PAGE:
Even the vice president’s visits to Iraq appear to be more transparent!

The postponement of the meeting confirms, yet again, the triumph of realpolitik over principles.

When we owe China more than $800 billion, perhaps we have no option other than to make sure that we do not upset our primary foreign lender.

However, the postponement is not without geopolitical complexities involving the United States, China and India.

Sino-Indian relations, which had been improving in the 1990s, have been on a downturn over the past couple of years.

The downturn has even resulted in very brief military incidents. One of the main sore points is over Arunachal Pradesh, a state in northeastern India. China has always claimed Arunachal Pradesh as its territory and considers it a part of Tibet.

The territorial boundary that China disputes — the MacMahon Line — dates back to 1914, before the independence of India and before the founding of the China we know today.

India became independent of Britain in 1947, and the People’s Republic of China came into existence in 1949. It can be argued that neither India nor China was party to the MacMahon Line, but both have been forced to coexist with that boundary in the rugged Himalayan terrain.

So, where does the Dalai Lama fit into this territorial dispute, even when he is in no way directly responsible for the recent tiffs between these two countries?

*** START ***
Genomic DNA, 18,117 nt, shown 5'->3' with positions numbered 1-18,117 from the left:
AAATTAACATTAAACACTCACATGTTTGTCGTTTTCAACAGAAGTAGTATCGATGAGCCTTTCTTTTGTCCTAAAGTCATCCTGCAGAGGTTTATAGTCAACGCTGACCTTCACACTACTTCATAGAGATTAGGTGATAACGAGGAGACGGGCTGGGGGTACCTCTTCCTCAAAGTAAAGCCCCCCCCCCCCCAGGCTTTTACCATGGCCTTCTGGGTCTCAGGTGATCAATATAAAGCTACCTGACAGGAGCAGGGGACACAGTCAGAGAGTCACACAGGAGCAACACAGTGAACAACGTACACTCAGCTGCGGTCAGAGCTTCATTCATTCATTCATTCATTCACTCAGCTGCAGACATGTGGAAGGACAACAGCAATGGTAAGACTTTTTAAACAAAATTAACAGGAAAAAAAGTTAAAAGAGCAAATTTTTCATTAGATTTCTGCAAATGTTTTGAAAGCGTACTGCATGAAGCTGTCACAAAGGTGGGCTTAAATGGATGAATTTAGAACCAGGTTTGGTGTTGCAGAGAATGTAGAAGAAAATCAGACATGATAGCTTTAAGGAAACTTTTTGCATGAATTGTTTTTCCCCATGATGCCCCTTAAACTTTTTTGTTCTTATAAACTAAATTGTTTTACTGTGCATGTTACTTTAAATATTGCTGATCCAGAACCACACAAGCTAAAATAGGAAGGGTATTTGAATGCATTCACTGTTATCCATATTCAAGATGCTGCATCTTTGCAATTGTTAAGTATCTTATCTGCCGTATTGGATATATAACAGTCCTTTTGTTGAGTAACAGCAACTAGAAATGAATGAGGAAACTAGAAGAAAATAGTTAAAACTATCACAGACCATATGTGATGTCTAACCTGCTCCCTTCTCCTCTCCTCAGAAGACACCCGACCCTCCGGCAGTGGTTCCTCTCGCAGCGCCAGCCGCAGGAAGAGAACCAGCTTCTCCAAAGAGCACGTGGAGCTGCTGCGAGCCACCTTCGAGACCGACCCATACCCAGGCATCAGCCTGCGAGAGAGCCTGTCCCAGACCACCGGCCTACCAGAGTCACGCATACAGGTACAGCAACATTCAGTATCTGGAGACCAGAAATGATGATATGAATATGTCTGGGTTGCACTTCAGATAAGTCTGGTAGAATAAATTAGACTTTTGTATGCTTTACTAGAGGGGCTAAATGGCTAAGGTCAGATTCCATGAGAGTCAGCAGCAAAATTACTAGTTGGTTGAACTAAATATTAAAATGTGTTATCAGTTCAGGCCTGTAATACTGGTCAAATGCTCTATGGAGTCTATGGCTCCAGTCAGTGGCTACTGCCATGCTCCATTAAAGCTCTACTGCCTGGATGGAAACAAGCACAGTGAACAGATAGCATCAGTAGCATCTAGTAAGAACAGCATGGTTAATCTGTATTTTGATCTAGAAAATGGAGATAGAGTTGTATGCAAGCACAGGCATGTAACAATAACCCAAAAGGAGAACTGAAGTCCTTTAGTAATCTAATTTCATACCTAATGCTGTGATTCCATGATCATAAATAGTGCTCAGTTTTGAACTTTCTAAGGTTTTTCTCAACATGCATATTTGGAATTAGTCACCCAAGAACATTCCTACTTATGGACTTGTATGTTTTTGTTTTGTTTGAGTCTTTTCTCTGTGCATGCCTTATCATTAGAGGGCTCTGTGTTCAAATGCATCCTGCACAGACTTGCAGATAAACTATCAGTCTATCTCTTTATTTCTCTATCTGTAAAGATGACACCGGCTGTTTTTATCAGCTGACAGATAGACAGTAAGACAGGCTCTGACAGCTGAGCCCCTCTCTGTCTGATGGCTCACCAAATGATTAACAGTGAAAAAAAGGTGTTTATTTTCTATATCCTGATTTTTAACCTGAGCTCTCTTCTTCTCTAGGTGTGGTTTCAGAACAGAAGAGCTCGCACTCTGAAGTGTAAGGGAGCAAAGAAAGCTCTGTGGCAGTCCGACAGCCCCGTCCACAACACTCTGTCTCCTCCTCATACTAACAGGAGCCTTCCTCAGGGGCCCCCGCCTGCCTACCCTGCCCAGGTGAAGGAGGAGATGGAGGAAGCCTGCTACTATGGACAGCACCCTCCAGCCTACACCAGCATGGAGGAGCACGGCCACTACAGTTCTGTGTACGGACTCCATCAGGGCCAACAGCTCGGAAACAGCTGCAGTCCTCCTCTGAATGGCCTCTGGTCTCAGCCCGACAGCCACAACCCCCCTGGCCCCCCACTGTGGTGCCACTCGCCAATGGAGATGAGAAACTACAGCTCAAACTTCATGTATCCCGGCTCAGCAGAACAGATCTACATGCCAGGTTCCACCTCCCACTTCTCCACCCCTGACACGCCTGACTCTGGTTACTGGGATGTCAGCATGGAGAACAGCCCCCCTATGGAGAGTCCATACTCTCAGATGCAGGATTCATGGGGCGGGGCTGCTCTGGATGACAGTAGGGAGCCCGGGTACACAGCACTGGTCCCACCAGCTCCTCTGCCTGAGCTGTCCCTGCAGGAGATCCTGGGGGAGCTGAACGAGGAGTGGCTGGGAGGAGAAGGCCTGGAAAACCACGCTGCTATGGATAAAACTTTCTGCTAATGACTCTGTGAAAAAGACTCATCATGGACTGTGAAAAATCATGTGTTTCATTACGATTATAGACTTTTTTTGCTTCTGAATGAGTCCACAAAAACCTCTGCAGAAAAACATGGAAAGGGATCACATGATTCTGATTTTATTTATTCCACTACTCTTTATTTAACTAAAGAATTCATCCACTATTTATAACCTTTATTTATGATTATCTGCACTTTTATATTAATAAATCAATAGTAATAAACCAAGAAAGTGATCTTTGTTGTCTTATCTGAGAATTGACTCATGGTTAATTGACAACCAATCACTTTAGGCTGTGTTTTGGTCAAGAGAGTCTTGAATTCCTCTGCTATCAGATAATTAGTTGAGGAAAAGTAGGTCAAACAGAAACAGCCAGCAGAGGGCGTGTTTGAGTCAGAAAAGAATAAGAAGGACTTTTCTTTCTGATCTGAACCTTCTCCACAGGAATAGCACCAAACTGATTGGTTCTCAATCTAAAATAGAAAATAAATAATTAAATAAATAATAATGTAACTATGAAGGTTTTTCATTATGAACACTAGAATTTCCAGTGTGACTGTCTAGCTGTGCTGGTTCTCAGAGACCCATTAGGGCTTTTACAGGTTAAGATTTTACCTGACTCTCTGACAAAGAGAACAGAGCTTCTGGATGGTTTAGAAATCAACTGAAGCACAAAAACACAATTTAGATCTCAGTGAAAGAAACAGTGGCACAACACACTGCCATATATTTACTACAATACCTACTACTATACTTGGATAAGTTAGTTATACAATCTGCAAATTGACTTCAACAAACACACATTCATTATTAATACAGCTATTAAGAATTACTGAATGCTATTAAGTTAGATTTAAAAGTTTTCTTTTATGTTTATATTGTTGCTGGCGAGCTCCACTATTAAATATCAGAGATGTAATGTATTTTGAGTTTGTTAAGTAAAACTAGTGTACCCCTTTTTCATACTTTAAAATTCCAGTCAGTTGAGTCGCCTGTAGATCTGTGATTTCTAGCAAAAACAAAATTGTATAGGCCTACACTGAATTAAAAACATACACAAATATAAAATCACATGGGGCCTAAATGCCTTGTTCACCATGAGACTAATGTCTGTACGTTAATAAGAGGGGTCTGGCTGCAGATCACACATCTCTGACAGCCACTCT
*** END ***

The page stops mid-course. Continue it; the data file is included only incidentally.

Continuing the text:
For one, the Dalai Lama has lived in northern India — in Dharmasala — ever since he fled Lhasa, Tibet, in 1959. The Dalai Lama’s escape path out of Lhasa went through Tawang, which is in Arunachal Pradesh and whose monastery is the second oldest after Lhasa’s.

A few years after his arrival in India, the Dalai Lama was requested by the Tawang Monastery to send a lama who would be qualified to be the abbot, and this further cemented his association with Tawang.

In 2008, when the Dalai Lama planned to visit Tawang, the Indian government prevented him from doing so because it did not want to upset the Chinese government, which considers this trip a political act by the “splittist” Dalai Lama.

This year, however, the Indian government has approved the Dalai Lama’s plans to visit Tawang in November, perhaps sensing that continuing to appease the Chinese government might be interpreted as a sign of weakness and could cloud its sovereignty over Arunachal Pradesh.

Meanwhile, there have been reports of Chinese military incursions into Indian territories.

All of these things have concerned the Indian government so much that the prime minister, Manmohan Singh, was compelled to react, and promptly accused the media of blowing things out of proportion.